Prepacking RMS motors?

The Rocketry Forum

Help Support The Rocketry Forum:

DynaSoar

Well-Known Member
Joined
Mar 15, 2004
Messages
3,022
Reaction score
0
I've been keeping all my reloads in their packages until I'm ready to use them. But I'm looking at prepping 10 birds. Seems to me that prepping the motors when I buy them, and storing them that way, would save some time come night before launch day. Is it OK to load the motors and let them sit in storage, or are they better left in the package?
 

jrogers

Well-Known Member
Joined
Jan 18, 2009
Messages
498
Reaction score
0
It depends on the motors, the Aerotech RMS motors can be stored assembled as long as the closures are not tightened all the way, AMW motors ( with the paper liners ) on the other hand is a different "animal", the grease will soak into the paper and you could have serious problems ( Motors with the phenolic liner "may" not soak the grease )

Joel
77267
9848
L3
 

BlueNinja

Well-Known Member
Joined
Jan 18, 2009
Messages
2,701
Reaction score
1
If you're using whitelightning, it will probably oxidize a lot. I once stored an F40 in a ziploc bag (dunno why) and it got all condensed inside, I'm gonna use it for igniters in a while if it burns OK.
 

Ryan S.

Well-Known Member
Joined
Mar 24, 2003
Messages
3,553
Reaction score
0
you will probably be okay, if you do end up loading them a while in advance, put them in a ziploc batg a remove as much air as possible, especially with WL and RL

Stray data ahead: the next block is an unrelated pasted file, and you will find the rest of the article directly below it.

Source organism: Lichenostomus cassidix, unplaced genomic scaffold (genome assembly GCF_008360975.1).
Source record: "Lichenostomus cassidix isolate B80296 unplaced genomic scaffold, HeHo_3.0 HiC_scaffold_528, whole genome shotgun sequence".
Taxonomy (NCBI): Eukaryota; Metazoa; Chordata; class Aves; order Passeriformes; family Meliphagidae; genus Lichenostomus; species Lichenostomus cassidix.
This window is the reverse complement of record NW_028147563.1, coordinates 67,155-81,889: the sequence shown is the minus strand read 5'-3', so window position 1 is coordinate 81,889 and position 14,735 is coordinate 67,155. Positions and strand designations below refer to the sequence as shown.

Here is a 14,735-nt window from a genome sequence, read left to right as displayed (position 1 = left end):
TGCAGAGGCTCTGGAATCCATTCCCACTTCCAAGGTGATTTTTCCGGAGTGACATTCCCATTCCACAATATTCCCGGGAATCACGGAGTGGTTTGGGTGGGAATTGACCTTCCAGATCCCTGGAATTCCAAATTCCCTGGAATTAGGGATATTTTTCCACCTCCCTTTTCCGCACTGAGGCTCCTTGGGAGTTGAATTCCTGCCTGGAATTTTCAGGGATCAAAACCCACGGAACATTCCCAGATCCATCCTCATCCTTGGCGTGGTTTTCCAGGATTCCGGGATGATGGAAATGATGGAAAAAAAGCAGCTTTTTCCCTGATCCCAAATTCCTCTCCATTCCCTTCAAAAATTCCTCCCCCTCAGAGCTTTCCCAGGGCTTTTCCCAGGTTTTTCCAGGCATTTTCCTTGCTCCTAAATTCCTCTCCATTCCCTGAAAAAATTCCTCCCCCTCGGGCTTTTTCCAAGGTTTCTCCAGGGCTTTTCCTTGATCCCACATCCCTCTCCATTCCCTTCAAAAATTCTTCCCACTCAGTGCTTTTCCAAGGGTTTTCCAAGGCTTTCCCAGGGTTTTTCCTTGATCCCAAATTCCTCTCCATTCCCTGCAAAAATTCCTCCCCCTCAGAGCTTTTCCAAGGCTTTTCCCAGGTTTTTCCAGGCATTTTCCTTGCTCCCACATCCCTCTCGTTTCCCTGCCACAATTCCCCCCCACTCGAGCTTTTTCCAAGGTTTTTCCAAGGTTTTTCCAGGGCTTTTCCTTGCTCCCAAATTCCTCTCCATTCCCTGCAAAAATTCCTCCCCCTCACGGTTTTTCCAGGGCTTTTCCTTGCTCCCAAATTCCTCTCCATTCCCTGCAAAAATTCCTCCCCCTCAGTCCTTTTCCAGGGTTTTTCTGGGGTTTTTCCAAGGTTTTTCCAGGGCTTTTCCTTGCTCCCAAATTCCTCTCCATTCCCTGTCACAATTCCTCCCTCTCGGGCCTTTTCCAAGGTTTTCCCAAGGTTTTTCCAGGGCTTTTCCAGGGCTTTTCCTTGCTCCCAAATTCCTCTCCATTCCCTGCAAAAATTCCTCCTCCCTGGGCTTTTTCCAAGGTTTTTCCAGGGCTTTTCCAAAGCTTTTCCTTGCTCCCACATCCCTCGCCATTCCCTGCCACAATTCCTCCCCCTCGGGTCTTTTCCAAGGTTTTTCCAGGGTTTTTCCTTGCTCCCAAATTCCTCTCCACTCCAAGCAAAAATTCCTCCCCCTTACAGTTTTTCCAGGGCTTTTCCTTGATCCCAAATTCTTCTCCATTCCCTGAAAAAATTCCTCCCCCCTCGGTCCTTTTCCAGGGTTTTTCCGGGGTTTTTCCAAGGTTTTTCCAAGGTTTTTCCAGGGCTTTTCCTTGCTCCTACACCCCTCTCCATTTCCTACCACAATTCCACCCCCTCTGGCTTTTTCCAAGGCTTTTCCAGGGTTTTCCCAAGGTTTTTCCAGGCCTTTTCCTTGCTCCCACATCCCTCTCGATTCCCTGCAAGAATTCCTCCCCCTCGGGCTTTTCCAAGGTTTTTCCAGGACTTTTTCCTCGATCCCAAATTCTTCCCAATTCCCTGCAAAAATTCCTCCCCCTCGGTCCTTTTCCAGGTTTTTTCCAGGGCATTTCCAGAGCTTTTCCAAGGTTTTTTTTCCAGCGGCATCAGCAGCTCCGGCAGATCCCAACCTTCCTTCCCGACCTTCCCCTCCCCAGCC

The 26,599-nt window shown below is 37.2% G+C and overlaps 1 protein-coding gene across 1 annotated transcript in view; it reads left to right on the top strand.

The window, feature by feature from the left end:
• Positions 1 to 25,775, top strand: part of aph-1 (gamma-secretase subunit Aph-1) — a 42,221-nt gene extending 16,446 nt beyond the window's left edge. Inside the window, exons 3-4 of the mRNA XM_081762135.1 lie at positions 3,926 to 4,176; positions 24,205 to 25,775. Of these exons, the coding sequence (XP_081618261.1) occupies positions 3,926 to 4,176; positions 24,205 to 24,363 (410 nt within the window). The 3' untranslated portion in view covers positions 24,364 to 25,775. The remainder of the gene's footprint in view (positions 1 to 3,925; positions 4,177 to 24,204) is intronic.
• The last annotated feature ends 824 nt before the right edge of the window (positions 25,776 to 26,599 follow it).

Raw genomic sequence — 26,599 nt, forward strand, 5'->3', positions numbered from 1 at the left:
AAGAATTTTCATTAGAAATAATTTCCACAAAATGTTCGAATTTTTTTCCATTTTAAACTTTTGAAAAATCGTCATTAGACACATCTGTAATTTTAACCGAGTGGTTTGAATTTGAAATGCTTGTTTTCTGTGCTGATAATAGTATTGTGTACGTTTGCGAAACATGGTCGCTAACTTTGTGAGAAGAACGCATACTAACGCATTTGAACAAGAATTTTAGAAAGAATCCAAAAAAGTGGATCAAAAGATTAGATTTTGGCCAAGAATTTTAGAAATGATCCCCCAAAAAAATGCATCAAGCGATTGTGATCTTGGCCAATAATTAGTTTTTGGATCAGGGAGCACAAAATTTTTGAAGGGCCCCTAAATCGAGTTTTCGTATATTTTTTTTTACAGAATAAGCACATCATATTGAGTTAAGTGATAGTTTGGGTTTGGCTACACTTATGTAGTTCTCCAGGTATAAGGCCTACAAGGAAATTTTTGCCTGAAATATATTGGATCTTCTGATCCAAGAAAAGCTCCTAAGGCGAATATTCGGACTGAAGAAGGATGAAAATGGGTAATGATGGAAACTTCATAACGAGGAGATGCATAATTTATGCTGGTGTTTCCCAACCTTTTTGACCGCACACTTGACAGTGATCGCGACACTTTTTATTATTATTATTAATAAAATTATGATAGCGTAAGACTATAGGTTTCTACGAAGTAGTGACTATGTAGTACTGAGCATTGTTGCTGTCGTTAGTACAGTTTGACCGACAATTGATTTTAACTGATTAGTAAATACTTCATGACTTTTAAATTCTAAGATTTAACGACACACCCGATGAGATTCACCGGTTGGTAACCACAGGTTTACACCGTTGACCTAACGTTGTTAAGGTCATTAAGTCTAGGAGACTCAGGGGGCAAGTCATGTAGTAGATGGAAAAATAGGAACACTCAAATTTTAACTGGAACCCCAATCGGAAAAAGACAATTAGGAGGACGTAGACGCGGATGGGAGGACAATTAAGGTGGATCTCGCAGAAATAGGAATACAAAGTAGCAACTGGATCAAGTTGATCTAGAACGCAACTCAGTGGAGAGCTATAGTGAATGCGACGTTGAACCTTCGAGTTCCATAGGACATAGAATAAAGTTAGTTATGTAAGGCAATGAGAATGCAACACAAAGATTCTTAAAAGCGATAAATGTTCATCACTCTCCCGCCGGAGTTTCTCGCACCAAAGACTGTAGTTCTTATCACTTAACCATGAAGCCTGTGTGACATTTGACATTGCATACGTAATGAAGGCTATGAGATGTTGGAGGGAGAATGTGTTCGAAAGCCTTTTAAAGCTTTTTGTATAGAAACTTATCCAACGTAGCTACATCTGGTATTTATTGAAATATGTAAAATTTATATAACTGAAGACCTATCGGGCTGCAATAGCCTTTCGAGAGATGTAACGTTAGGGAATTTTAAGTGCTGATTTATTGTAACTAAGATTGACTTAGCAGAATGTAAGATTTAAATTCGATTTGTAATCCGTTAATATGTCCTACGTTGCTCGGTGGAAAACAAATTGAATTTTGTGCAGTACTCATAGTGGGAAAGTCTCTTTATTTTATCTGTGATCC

loopy

Well-Known Member
Joined
Dec 13, 2009
Messages
4,586
Reaction score
2
Don't tighten the closures all the way if you're storing them, even overnight. Loosen the closures to take pressure off of the O-rings, and seal them as close to air tight as possible.

Loopy
 

loopy

Well-Known Member
Joined
Dec 13, 2009
Messages
4,586
Reaction score
2
Wait - wasn't there something awhile back about delays shortening in burn time when exposed too closely to the BT propellant? I don't know if that would matter too much in this situation...
 

n3tjm

Papa Elf
Joined
Jan 21, 2009
Messages
7,575
Reaction score
463
Location
Penns Creek, PA
It would not matter becasue in a loaded RMS, the delay grain never comes in contact with the propellant.

The new RMS+ motors can be loaded indefiantly. The problem with the old delay system was the delay o-ring sat on top of the delay grain. With the closures tightened, the o-ring is compacted into the delay element. Over time, the delay would settle (get used to it), so the seal will not be as good.

With the new RMS+ Delay... this is no longer a problem. The o-ring sits outside the delay element, and its tight squeze between the wall of the delay well and the rubber casting of the delay grain creates the seal.

AMW loads, I have loaded and kept them loaded for a while. I don't think I ever had a problem of the grease soaking throught the liner... I guess it dpnds on the grease you used.
 

solrules

Well-Known Member
Joined
Dec 30, 2003
Messages
366
Reaction score
0
Originally posted by Loopy
Wait - wasn't there something awhile back about delays shortening in burn time when exposed too closely to the BT propellant? I don't know if that would matter too much in this situation...